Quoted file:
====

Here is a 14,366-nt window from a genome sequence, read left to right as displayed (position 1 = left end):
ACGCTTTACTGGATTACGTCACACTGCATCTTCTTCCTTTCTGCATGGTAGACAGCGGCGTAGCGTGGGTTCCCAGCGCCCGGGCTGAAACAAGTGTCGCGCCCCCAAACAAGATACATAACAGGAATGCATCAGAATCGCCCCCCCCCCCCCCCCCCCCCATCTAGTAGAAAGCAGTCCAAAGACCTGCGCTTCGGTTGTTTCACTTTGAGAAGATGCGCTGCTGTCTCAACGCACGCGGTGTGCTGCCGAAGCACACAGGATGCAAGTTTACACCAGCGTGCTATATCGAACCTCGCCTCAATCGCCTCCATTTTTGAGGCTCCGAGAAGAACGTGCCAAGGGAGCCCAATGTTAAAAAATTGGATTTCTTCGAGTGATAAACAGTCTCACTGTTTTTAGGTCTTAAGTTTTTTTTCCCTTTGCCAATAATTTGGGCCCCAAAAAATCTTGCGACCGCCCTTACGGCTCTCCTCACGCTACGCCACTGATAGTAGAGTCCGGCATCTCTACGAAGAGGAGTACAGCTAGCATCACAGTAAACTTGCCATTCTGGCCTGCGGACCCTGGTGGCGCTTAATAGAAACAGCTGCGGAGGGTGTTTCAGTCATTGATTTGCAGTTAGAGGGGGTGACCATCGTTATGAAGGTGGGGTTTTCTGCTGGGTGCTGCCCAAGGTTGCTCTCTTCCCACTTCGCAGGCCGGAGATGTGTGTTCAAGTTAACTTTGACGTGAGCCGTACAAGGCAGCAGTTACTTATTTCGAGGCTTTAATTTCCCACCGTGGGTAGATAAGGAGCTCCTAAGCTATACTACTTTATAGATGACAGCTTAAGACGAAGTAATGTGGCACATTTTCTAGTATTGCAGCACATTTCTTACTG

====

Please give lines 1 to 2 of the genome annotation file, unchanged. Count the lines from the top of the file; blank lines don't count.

Here is a 14,366-nt window from a genome sequence, read left to right as displayed (position 1 = left end):
ACGCTTTACTGGATTACGTCACACTGCATCTTCTTCCTTTCTGCATGGTAGACAGCGGCGTAGCGTGGGTTCCCAGCGCCCGGGCTGAAACAAGTGTCGCGCCCCCAAACAAGATACATAACAGGAATGCATCAGAATCGCCCCCCCCCCCCCCCCCCCCCATCTAGTAGAAAGCAGTCCAAAGACCTGCGCTTCGGTTGTTTCACTTTGAGAAGATGCGCTGCTGTCTCAACGCACGCGGTGTGCTGCCGAAGCACACAGGATGCAAGTTTACACCAGCGTGCTATATCGAACCTCGCCTCAATCGCCTCCATTTTTGAGGCTCCGAGAAGAACGTGCCAAGGGAGCCCAATGTTAAAAAATTGGATTTCTTCGAGTGATAAACAGTCTCACTGTTTTTAGGTCTTAAGTTTTTTTTCCCTTTGCCAATAATTTGGGCCCCAAAAAATCTTGCGACCGCCCTTACGGCTCTCCTCACGCTACGCCACTGATAGTAGAGTCCGGCATCTCTACGAAGAGGAGTACAGCTAGCATCACAGTAAACTTGCCATTCTGGCCTGCGGACCCTGGTGGCGCTTAATAGAAACAGCTGCGGAGGGTGTTTCAGTCATTGATTTGCAGTTAGAGGGGGTGACCATCGTTATGAAGGTGGGGTTTTCTGCTGGGTGCTGCCCAAGGTTGCTCTCTTCCCACTTCGCAGGCCGGAGATGTGTGTTCAAGTTAACTTTGACGTGAGCCGTACAAGGCAGCAGTTACTTATTTCGAGGCTTTAATTTCCCACCGTGGGTAGATAAGGAGCTCCTAAGCTATACTACTTTATAGATGACAGCTTAAGACGAAGTAATGTGGCACATTTTCTAGTATTGCAGCACATTTCTTACTG